CONCORD — At 10:00 am on Friday May 18th, NHTI held its 68th Annual Commencement Exercises in perfect weather on the lawn behind Little Hall. The college offers 92 associate degree, certificate and diploma programs to more than 7,000 students annually. However, only students in the 42 associate degree programs participate in commencement. This year, NHTI awarded 583 associate degrees including 47 in criminal justice, 39 in nursing, and 123 in general studies. This year’s class also includes 97 graduates in the STEM fields (science, technology, engineering and math).
In her opening remarks, President Susan B. Dunton highlighted a handful of this year’s graduates for special recognition. Some of these follow below.
Ha Chu, who is graduating today with honors from the rigorous Dental Hygiene Program, arrived from Vietnam six years ago. Since that time she has mastered difficult concepts, new terminology, and cultural conventions that even native English speakers might find challenging. It is obvious that her professors feel the same way; she has earned high grades and praise for her performance in her studies and clinical work, and is a member of the Phi Theta Kappa honor society. She is also a mother, and is eager to embrace her new country as a new American citizen.
Justin Place was determined to go back to school in order to make a better life for his family. He has worked 45+ hours a week while maintaining an almost perfect GPA, in addition to fulfilling clinic 24 hours a week. He has 3 children, who have been very understanding but also competitive. They take his exams off the refrigerator in order to replace them with their own! He is grateful for his loving and supportive wife, who has done everything over the last five years so that he could attend school. His grades are his gift to her for all the extra work of raising a family that ended up on her. He is now employed at Elliot Hospital as a Radiologic Technologist. He and his wife pooled their money together in order to fly his parents up here from Mississippi to see him graduate today.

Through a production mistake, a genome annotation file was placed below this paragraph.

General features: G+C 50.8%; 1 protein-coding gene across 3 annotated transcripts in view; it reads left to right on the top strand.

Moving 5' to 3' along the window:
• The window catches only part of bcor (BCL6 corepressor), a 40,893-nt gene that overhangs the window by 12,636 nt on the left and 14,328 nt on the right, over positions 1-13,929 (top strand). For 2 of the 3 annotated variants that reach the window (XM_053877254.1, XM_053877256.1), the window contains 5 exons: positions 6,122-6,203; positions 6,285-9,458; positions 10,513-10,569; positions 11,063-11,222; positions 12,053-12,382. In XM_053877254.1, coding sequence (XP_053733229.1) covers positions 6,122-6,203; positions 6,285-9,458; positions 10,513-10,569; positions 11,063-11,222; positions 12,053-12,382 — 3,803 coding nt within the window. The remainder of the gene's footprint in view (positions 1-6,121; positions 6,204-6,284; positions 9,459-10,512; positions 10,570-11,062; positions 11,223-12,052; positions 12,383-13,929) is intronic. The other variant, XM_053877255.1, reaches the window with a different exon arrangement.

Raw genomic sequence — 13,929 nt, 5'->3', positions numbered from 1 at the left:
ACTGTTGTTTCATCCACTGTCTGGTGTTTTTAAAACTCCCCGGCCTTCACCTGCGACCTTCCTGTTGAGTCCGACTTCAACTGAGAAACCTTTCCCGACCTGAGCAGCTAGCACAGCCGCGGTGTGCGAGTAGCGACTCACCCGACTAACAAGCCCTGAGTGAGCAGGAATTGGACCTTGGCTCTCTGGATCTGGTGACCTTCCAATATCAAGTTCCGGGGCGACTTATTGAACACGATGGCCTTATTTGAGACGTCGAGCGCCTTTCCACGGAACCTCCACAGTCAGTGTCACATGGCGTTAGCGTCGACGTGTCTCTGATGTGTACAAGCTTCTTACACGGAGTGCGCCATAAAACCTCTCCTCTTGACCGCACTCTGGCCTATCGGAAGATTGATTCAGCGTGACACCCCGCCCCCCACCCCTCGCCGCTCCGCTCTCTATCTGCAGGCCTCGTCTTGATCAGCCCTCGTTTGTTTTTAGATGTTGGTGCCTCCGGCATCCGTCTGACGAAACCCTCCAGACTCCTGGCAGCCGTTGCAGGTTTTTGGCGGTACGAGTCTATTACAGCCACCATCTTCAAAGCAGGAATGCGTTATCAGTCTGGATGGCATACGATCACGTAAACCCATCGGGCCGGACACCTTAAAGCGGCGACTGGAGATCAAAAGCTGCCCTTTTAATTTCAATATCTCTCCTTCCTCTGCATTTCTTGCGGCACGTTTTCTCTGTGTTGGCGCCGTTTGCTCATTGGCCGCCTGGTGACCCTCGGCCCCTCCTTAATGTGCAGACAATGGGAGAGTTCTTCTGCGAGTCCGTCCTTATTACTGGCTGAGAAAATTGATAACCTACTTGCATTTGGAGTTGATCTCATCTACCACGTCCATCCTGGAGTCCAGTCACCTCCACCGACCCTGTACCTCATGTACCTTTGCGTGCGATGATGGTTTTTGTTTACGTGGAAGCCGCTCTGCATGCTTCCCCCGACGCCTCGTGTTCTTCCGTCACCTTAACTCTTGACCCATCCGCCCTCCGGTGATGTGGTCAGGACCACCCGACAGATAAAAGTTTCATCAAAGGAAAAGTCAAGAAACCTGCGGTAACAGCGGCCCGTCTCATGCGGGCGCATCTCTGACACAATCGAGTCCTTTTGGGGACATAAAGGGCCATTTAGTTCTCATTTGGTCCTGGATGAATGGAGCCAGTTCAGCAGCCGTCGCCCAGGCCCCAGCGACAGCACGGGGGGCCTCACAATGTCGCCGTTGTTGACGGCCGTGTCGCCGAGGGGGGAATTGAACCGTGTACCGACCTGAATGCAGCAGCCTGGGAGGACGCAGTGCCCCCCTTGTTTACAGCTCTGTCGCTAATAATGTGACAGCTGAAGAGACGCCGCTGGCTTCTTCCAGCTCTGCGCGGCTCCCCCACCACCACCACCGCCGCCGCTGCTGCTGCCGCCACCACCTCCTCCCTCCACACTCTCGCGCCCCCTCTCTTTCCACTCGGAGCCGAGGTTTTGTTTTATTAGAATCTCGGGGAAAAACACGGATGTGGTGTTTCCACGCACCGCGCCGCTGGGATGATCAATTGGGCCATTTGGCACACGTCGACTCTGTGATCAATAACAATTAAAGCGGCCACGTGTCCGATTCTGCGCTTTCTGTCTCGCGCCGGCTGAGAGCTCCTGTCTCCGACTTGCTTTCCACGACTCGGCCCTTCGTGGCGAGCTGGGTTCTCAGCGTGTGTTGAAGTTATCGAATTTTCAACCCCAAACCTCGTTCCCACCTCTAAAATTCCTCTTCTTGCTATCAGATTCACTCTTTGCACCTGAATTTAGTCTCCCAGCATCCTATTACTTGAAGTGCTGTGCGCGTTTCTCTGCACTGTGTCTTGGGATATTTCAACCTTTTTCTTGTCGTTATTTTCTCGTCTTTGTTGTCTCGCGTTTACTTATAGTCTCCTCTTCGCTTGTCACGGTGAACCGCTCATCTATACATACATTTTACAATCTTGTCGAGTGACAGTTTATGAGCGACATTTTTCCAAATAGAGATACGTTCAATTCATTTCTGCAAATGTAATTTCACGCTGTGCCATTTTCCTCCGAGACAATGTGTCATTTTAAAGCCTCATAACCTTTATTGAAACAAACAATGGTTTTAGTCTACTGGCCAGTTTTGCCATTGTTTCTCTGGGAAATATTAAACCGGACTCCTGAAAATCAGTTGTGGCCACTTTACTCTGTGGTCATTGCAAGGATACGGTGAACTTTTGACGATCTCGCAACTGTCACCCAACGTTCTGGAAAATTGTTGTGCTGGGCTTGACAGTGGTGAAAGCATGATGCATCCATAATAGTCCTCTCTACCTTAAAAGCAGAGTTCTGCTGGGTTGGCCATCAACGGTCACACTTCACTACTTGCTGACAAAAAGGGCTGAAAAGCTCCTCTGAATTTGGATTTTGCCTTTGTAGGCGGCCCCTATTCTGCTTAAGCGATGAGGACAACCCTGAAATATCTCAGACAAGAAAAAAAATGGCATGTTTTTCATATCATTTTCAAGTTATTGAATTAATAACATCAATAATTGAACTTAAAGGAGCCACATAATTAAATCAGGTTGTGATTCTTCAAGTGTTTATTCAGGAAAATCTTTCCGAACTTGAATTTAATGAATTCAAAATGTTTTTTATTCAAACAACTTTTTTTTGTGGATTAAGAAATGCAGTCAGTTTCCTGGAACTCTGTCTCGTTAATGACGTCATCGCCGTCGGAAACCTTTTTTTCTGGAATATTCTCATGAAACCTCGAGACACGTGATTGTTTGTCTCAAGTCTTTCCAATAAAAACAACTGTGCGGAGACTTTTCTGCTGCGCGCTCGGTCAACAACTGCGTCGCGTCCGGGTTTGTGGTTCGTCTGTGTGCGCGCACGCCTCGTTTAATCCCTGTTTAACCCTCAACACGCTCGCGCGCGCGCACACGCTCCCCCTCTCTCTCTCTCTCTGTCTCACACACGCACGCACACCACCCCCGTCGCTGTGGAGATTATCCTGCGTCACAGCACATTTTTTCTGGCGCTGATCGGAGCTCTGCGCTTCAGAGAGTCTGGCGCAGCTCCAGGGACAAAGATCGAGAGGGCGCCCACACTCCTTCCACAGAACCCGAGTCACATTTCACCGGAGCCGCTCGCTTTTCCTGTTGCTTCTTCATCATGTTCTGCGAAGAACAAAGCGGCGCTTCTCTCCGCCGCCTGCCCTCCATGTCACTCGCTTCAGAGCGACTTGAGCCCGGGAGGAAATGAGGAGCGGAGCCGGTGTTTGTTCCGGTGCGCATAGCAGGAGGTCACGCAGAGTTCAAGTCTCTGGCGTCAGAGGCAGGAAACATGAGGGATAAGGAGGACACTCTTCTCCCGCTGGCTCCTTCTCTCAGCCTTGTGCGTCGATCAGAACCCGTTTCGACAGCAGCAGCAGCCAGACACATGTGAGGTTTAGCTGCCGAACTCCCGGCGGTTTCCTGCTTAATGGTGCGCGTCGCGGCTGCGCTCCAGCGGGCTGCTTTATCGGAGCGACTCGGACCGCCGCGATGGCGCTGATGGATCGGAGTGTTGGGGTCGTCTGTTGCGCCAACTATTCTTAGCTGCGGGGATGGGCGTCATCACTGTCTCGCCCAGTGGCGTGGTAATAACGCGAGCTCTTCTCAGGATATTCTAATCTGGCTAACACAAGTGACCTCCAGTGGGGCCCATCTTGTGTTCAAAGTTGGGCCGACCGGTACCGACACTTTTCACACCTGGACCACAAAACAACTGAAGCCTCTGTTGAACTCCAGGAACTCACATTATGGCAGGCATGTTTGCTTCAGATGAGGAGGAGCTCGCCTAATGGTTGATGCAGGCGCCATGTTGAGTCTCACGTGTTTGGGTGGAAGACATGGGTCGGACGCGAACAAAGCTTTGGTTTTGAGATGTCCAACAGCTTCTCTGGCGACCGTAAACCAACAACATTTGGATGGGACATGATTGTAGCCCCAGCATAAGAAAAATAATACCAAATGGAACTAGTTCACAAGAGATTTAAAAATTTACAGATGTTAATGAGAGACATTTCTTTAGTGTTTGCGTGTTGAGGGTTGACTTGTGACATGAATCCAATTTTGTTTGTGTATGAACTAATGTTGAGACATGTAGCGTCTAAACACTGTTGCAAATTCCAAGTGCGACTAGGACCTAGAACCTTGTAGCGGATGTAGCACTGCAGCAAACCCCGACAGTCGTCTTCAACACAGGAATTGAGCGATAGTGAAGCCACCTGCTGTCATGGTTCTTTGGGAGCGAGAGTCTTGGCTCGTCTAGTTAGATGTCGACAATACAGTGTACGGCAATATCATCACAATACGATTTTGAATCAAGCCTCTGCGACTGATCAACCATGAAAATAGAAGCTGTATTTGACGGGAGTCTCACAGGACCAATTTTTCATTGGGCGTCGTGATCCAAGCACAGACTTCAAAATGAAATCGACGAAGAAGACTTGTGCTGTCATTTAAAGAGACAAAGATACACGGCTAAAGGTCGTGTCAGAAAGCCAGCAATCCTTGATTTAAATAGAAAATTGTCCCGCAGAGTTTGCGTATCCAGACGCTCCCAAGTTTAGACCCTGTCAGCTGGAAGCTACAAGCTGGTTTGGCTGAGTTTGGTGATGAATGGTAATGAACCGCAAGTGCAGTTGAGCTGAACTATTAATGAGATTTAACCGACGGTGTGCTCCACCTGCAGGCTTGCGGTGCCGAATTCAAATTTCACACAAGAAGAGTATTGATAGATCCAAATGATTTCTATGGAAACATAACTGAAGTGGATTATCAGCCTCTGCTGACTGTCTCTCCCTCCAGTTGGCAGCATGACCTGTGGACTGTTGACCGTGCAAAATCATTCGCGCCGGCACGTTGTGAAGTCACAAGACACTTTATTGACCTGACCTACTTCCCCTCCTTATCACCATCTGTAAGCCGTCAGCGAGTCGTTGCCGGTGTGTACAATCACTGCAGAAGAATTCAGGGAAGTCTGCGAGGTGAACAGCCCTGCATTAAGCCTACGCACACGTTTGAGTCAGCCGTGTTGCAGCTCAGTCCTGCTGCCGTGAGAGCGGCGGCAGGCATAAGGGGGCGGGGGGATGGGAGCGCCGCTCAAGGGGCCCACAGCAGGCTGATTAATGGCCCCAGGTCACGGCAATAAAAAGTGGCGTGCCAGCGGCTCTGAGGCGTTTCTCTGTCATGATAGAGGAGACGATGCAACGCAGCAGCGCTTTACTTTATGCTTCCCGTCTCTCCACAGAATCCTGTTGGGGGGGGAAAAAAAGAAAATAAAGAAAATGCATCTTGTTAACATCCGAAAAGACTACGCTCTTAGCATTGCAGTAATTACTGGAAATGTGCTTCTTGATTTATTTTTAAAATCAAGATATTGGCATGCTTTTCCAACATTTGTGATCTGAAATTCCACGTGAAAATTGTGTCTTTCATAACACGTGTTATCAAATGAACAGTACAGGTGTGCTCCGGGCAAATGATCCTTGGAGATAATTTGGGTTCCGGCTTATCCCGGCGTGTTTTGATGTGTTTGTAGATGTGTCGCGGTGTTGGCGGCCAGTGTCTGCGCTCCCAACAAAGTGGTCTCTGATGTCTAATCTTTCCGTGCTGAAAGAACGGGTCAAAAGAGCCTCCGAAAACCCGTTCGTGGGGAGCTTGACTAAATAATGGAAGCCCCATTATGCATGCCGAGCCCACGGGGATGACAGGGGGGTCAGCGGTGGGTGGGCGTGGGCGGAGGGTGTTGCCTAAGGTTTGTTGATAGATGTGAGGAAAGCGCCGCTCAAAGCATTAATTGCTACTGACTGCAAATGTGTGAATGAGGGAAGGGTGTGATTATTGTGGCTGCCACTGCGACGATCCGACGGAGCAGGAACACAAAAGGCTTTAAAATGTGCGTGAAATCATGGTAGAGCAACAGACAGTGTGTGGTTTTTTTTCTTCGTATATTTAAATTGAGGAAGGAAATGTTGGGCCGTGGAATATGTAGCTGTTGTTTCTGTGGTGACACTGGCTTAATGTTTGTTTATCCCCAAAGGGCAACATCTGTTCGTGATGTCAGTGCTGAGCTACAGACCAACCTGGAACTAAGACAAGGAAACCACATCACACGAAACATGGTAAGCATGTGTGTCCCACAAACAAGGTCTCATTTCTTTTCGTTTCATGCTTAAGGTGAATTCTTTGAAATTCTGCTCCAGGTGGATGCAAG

In September 2009, Laxmi Khatiwada came to New Hampshire with her family from a refugee camp in Nepal and roots in Bhutan. Coping with tragedy and hardship, Laxmi became a shining star, the very embodiment of perseverance, passion, and compassion. She values community, family, and faith, and her studies here allowed her to further her knowledge of herself, others, and the world. She has been involved with NHTI’s Multicultural Fair, a highlight of her time here, along with her work at our Health and Wellness Fair. She teaches yoga, practices meditation, journaling, and lives a mindful life. Her poetry, published in NHTI's literary journal, won an Editors' Choice Award. She’s been an active participant in the Environmental Action Club, and was hired by the board for the Sycamore Community Garden, located on campus, where she serves as a liaison and interpreter for many low-income gardeners.
Adam Mullen is receiving an associate degree in Manufacturing Engineering Technology with an almost perfect GPA. He also served as the President of the Alternative Spring Break Club. What is even more amazing about Adam is that he is legally blind. It would be an understatement to say that the first time he had a machine shop class, the faculty were a little nervous about letting him run a machine tool. However, in every way he has proved to be a highly adept learner, never letting his disability stand in his way. Adam has already secured a fulltime job as a machinist with Electric Boat Division of General Dynamics in Groton, CT.